Africa and the Caribbean, according to Davos, are the world's most favorable regions for ethanol production. "Africa is located along the same parallel as Brazil, ethanol settles people in rural areas, a plant generates work for 2,000 to 3,000 people, including work in the fields, industry, transport and logistics," says Davos.
According to Davos, ethanol will not replace petroleum, but it will allow for the reserves of the commodity to last longer. The African countries, according to him, want to produce it in order to mix it into gasoline, and then supply their own markets.
"Europe might also develop projects in some of those countries to ensure a supply," claims the executive.
The plants currently being installed, in Brazil and around the world, according to Davos, have an average processing capacity ranging from 2 million to 2.5 million tons of cane per year. Equipment made by Dedini for such plants cost from 300 million reais (US$ 167.4 million) to 350 million reais (US$ 195.3 million).
Dedini's customer base includes companies from 40 different countries. In addition to capital goods for the production of sugar and cane, the company also makes machinery for breweries, energy, pulp and paper, foodstuffs, beverages, biodiesel and mining.
Nevertheless, the bulk of exports go to the sugar and alcohol sector. "Wherever there is sugar cane, Dedini is there," claims Davos. The goal of the company, according to the executive, is to have exports answer to 15% to 20% of revenues. In recent years, though, they have remained at 7% to 10%, since revenues are growing. This year, the rate should also remain between 7% and 10%.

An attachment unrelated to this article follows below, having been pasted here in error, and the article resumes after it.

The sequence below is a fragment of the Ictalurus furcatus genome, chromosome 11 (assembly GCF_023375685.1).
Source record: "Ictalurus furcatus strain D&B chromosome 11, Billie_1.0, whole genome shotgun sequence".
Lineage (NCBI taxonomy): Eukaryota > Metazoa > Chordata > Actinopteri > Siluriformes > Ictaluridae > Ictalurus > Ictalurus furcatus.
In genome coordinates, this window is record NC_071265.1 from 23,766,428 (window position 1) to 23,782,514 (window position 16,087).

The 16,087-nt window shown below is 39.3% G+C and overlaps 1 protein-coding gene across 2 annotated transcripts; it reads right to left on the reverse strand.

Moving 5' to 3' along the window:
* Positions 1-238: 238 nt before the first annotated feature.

The large deals recently closed by Dedini abroad include the supplying of a tandem, a set of cane crushers, to the United States-based US Sugar Corporation, late last year.
The tandem, which was the largest ever manufactured in the world, has a processing capacity of 28,000 tons of cane per day, and was incorporated into the production process at the company, which is the United States' leading sugar manufacturer.
Dedini also supplied alcohol distillation plants to Caribbean countries from 2005 until the current year. Two went to Jamaica, one to Costa Rica, and another to the Virgin Islands.
In Brazil, Dedini installed four complete plants this year. In 10 other plants, the company was responsible for 80% of equipment, and in another 10, for half.
Dedini, an unlisted company, owns six factories. Three are located in the city of Piracicaba, one in Sertãozinho, also in São Paulo, one in Jaboatão dos Guararapes, in the northeastern state of Pernambuco, and another in Maceió, in the state of Alagoas, also in the Northeast.
Approximately 45% of its production is turned to alcohol and sugar technology. Another 15% consists of equipment for generating energy from agricultural products, such as boilers for production of energy from sugar cane bagasse. Since its inception, the company has produced 1,500 boilers, 3,000 crushers, 800 distilleries, and 350 full plants.